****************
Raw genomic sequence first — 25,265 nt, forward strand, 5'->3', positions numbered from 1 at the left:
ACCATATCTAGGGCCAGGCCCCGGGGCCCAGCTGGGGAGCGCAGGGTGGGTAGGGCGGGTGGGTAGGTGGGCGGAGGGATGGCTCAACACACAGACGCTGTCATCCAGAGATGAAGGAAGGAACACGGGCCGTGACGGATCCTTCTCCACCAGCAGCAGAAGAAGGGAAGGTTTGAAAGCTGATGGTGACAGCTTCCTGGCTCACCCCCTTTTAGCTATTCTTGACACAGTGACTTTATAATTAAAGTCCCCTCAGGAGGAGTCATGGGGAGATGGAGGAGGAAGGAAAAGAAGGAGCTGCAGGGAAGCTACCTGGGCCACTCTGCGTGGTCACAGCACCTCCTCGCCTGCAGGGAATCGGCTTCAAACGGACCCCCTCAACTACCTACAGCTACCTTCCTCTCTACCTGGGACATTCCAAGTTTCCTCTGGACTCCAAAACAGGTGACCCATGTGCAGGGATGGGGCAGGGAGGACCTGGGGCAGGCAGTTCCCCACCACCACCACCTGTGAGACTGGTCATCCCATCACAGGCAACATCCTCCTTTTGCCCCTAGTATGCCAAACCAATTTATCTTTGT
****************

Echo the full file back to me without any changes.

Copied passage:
Raw genomic sequence first — 25,265 nt, forward strand, 5'->3', positions numbered from 1 at the left:
ACCATATCTAGGGCCAGGCCCCGGGGCCCAGCTGGGGAGCGCAGGGTGGGTAGGGCGGGTGGGTAGGTGGGCGGAGGGATGGCTCAACACACAGACGCTGTCATCCAGAGATGAAGGAAGGAACACGGGCCGTGACGGATCCTTCTCCACCAGCAGCAGAAGAAGGGAAGGTTTGAAAGCTGATGGTGACAGCTTCCTGGCTCACCCCCTTTTAGCTATTCTTGACACAGTGACTTTATAATTAAAGTCCCCTCAGGAGGAGTCATGGGGAGATGGAGGAGGAAGGAAAAGAAGGAGCTGCAGGGAAGCTACCTGGGCCACTCTGCGTGGTCACAGCACCTCCTCGCCTGCAGGGAATCGGCTTCAAACGGACCCCCTCAACTACCTACAGCTACCTTCCTCTCTACCTGGGACATTCCAAGTTTCCTCTGGACTCCAAAACAGGTGACCCATGTGCAGGGATGGGGCAGGGAGGACCTGGGGCAGGCAGTTCCCCACCACCACCACCTGTGAGACTGGTCATCCCATCACAGGCAACATCCTCCTTTTGCCCCTAGTATGCCAAACCAATTTATCTTTGT